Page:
A Meditation on Vastness: “The sky is higher here” at Transmitter Gallery

by Adam Timur Aslan

“Why is it that all that blue refuses to be contained?”, asks the press release of the group exhibition, The sky is higher here. The show is curated by Leila Seyedzadeh and on display at Transmitter Gallery until March 27th. It features work by Hedwig Brouckaert, Simone Couto, Edi Dai, Saba Farhoudnia, Victoria Martinez, and Ingrid Tremblay.

installation view, The sky is higher here (L–R works by Hedwig Brouckaert “Flesh of Light (I)” (2017) Ingrid Tremblay “Looking further” (2016) and Saba Farhoudnia “Between the two sighs” (2019)

A focal point thematically of the show is the limitless depth of a sky that is too complex for full human understanding. The sky is a source of heat and light, but also darkness. It has scientific qualities that are mysterious. It is a ceiling of blue during the day and an infinite expanse of black at night. It gives allusions to heaven during the day, and the potential for granted wishes via falling stars at night. A focus on the sky is a decision to allow for vastness. To make art about the sky is to consider all these things and decide upon a subject matters that is composed of both the sublime and chaotic. 

“One of the first things that got my attention from day one was that the sky is higher here than what I felt back in Tehran. I still don’t know if there is a scientific reason behind it, or just me seeing the sky this way in North America. Later on, I visited Mexico City and Toronto, and I noticed the sky was high and vast. And when I traveled back to Tehran, I looked carefully and saw the sky was not the same, and I tried to understand why it was lower there,” details Seyedzadeh.

Seyedzadeh brings together artists at Transmitter Gallery that utilize a wide range of materials. Though the curatorial theme can be seen in all the works, the expression of that theme is wildly divergent. “Being in New York among a diverse group of artists from all around the world inspired me to listen to stories that speak about the same content, but which come from such different places – from Iran, Belgium, Brazil, Canada, and the USA. These artists share their ideas through painting, photography, textile, mixed media, and more,” reflects Seyedzadeh.

“A page from my dream book” Victoria Martinez (2022) Cotton, silk, yarn and hibiscus dye, 20 x 18″

The exhibit includes a range of topics that intersect with the theme of the vast blue sky. “Despite the insurmountable distance between the Earth and the sky and its defiance to be understood, these artists search to make it accessible and deeply familiar,” Seyedzadeh explains. “We know that only something as magnificent, shapeless, and borderless as the sky can hold the sum of all our heart’s grief and hopes without ever pouring over.”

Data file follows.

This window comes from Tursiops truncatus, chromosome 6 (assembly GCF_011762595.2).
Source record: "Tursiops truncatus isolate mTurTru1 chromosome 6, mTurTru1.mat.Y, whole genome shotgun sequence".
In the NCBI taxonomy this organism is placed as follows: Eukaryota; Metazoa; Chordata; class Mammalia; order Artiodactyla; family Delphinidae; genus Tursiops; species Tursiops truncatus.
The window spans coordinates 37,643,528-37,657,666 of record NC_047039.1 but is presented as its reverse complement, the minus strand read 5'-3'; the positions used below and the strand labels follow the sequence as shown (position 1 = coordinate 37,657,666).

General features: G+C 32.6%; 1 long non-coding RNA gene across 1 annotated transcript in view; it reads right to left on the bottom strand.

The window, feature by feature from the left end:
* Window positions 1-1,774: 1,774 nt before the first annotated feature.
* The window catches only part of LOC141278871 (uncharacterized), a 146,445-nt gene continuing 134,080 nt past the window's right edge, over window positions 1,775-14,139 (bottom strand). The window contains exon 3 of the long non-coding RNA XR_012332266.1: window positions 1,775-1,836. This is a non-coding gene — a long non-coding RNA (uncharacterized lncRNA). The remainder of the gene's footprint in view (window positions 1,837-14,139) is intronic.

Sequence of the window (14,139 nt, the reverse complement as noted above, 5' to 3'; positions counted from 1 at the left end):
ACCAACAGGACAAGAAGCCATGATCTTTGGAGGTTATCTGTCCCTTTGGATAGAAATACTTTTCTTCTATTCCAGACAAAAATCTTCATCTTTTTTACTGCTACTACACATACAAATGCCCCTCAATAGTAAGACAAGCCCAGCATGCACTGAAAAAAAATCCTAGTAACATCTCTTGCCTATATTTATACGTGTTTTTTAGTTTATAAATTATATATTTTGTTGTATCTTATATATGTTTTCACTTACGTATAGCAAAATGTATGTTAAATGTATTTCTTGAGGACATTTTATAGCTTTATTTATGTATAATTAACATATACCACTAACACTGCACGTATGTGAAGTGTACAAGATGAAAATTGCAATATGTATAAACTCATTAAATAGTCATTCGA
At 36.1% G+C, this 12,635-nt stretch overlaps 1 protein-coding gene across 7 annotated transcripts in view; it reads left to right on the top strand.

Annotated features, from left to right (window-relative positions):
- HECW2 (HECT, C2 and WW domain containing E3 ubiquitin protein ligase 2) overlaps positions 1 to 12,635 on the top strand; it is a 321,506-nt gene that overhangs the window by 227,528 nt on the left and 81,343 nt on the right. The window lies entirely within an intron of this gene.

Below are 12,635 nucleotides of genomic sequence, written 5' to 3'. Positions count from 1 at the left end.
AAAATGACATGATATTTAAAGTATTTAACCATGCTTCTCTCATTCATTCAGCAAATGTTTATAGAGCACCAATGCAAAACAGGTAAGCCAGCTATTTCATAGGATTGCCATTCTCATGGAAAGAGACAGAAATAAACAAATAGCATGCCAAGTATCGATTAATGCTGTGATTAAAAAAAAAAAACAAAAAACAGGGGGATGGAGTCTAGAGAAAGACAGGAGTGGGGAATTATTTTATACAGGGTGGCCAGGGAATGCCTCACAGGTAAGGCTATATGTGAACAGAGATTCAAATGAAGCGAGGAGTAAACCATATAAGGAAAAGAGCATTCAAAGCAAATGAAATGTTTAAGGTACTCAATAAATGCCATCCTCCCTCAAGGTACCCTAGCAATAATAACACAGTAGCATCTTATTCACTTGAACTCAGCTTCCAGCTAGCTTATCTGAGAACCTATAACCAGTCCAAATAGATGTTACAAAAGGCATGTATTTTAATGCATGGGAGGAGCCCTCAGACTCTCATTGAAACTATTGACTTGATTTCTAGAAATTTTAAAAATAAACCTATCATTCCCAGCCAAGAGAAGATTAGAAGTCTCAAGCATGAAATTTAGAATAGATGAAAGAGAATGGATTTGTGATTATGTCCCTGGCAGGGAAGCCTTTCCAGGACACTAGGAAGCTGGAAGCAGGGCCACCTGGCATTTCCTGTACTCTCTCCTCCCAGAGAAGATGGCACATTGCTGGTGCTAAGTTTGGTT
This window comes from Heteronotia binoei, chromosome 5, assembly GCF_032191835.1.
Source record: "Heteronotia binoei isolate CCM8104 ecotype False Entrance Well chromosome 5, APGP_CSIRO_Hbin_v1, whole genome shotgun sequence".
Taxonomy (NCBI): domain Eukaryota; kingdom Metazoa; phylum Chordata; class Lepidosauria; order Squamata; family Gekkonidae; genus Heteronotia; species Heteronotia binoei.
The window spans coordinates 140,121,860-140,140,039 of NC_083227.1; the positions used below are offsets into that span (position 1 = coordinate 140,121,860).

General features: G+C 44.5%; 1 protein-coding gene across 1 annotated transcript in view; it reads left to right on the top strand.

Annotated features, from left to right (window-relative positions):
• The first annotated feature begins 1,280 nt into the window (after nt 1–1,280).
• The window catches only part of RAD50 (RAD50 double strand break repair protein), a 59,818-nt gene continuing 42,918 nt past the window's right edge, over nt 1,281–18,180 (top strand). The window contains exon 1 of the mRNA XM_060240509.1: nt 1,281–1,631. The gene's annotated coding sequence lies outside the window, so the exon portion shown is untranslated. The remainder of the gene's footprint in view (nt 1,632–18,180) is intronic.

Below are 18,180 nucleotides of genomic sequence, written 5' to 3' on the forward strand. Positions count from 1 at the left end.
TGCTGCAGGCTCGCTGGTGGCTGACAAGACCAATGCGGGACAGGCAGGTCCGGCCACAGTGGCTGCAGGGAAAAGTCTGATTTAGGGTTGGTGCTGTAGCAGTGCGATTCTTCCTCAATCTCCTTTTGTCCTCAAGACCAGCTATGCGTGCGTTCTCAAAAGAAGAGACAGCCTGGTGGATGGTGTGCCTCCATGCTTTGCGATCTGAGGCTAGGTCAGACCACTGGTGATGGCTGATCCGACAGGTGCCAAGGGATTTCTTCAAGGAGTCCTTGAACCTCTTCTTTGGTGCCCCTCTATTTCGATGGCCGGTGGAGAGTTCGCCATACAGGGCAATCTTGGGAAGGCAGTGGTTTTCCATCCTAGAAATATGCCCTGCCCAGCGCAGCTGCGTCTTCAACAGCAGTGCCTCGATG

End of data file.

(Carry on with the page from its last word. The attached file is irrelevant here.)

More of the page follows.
The interweaving of seemingly opposing visual objects to create a peaceful setting is observed in the work of Ingrid Tremblay.  The fragility of the immigrant experience and “the infinite blue above our existences” is shown through the work of Simone Couto. The peace and survival bound in the blues of water and sky are explored by in the painted “Between Two Sighs” by Saba Farhoudnia, which was made shortly after losing her father. Hedwig Brouckaert’s mixed media work “Flesh of Light (I)” evokes the liminality of the sky’s dissolving horizontal borders.

While the strength of concept behind the works shine, the range of materials and quality of completed work using this material is equally compelling. Particularly noteworthy is the “A page from my dream book” (2022) (above) by Victoria Martinez which presents a variety of material, color, and shape that the work employs to create a piece that is in dialogue with natural rhythms: a woman’s body, the moon, and other natural shifts in state. Edi Dai’s sumptuous and subtle study of color in staggered layers of natural cotton in “Thoroughfare Vessel” (2022) (below) also commands the viewer’s contemplation.

“Thoroughfare Vessel” Edi Dai (2022) Handwoven canvas made of various undyed colored cotton, 14 x 12″

The sky is higher here is up until March 27th.Transmitter gallery is located at 1329 Willoughby Avenue, 2A, Brooklyn, NY 11237, with gallery hours 1-6 pm on weekends and by appointment.

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